in addition to the dynamics of our relationships with animals, Kittle definitely takes a good, hard look at human relationships and the institution of marriage from various angles. the endless list of characters are almost all presented in their relationship form. the obvious divorce of Cam and Bobby strikes up the traditional marriage situation, but also the Davids (legally unable to marry) and Helen and Hank (who choose to remain happily unmarried), and even Cam's parents celebrating their epic 50th wedding anniversary (having survived infidelity, no less) all provide varying perspectives of relationships. the stability and ultimate happiness of any relationship comes, obviously, from within the people rather than the institution itself and Kittle does a great job of portraying this, as well as the opposing strengths that do inevitably exist within the sanctity of marriage.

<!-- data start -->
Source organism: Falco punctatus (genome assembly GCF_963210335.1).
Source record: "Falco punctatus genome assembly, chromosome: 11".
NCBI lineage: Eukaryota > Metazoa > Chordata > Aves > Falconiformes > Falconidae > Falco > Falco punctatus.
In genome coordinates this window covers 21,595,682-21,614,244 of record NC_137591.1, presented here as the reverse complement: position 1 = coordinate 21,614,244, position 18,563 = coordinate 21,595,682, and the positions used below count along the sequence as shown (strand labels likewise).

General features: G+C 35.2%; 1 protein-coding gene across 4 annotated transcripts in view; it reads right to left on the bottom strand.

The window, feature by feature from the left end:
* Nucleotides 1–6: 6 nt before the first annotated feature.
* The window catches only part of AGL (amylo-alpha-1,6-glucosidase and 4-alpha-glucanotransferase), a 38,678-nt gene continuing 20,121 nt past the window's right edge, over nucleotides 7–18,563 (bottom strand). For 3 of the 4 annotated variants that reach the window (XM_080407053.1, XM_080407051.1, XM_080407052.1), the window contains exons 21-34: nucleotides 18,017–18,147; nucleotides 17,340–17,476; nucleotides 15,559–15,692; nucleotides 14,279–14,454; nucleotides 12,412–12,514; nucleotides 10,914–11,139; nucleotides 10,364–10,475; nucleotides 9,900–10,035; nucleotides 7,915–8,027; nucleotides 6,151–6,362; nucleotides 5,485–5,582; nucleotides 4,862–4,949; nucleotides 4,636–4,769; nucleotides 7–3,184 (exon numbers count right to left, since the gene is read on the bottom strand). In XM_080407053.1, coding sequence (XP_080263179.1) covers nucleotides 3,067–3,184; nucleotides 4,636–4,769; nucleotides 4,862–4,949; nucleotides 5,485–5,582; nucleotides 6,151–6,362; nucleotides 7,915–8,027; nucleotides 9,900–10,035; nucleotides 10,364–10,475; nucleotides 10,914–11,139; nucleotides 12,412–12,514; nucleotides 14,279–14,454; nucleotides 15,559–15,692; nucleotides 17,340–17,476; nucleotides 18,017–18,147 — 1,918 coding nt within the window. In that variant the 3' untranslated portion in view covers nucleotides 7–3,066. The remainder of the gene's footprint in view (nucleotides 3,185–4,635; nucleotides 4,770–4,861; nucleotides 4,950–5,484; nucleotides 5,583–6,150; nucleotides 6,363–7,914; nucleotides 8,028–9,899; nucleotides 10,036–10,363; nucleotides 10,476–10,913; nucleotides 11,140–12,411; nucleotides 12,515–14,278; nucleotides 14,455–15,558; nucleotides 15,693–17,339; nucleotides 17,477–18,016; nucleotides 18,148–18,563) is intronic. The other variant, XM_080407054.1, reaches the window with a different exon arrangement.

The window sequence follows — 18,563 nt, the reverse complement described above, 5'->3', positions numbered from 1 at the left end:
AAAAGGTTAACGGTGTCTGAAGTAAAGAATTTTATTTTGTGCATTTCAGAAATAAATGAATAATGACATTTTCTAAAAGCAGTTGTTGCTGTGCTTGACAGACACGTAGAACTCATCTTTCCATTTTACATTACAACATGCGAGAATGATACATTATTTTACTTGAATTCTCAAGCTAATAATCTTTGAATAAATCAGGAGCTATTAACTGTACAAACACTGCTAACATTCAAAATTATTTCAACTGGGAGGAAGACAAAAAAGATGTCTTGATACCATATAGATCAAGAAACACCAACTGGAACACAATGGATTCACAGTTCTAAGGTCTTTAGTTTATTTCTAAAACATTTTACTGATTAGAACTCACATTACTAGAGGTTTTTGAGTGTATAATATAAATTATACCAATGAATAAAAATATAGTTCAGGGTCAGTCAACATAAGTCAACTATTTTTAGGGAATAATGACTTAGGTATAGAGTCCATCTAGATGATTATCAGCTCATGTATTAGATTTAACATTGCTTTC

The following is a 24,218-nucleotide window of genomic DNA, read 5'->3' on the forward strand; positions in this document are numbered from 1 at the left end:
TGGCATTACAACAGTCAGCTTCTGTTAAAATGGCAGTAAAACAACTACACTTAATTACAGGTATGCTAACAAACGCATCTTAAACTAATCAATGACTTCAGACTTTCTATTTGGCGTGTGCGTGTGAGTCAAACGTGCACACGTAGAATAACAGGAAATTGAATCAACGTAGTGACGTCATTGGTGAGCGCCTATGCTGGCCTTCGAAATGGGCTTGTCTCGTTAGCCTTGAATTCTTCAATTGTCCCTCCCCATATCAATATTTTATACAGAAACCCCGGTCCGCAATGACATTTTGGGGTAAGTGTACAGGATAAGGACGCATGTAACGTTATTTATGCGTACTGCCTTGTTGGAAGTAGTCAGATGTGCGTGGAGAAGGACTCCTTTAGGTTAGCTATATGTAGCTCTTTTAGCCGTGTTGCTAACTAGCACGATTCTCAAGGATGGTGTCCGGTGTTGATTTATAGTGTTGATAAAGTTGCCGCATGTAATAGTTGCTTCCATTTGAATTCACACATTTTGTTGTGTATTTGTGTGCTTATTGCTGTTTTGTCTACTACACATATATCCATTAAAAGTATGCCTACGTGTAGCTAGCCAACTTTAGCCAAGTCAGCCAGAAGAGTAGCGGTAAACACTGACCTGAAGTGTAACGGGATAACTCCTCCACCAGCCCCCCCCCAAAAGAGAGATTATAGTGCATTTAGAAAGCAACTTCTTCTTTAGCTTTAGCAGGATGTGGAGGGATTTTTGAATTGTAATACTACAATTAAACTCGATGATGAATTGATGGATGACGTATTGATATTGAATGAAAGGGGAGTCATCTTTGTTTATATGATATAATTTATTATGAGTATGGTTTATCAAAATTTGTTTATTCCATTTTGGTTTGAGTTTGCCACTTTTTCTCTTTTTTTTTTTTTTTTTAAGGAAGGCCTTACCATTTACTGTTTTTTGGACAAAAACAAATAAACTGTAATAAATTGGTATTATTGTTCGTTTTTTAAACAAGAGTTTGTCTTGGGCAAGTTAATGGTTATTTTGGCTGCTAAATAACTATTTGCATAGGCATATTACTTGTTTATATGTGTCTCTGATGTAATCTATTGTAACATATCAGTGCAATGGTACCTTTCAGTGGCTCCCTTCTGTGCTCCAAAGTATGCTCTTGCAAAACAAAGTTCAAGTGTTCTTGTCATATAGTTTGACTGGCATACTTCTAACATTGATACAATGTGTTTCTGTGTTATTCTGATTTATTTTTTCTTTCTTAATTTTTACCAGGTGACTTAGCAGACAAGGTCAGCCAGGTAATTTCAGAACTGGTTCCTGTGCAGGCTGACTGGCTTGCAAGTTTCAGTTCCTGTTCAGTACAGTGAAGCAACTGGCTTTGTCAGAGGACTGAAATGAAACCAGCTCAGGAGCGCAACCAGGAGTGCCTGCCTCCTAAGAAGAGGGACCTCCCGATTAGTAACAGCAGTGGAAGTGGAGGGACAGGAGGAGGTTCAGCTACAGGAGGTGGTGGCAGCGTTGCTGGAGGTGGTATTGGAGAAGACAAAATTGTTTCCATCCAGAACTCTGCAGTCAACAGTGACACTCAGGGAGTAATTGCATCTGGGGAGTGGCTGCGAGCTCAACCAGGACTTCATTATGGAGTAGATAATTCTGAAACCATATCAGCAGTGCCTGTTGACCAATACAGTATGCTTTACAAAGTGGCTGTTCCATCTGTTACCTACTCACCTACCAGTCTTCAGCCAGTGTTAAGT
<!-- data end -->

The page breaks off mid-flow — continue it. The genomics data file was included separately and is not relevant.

but, ultimately, Kittle writes about the strength that exists in humans to overcome, to forgive, and to nurture, through parenting or doctoring or cooking, or whatever. it doesn't really matter how, but we are all capable somehow of supporting those people in our lives that we love, in times of need and in times of joy, and Kittle couldn't have made that message any clearer.
this would make a great addition to any summer reading pile and i would definitely recommend it, not only for animal lovers or parents or divorcees, but for anyone that believes that emotional hardship can and should make you a better, stronger person.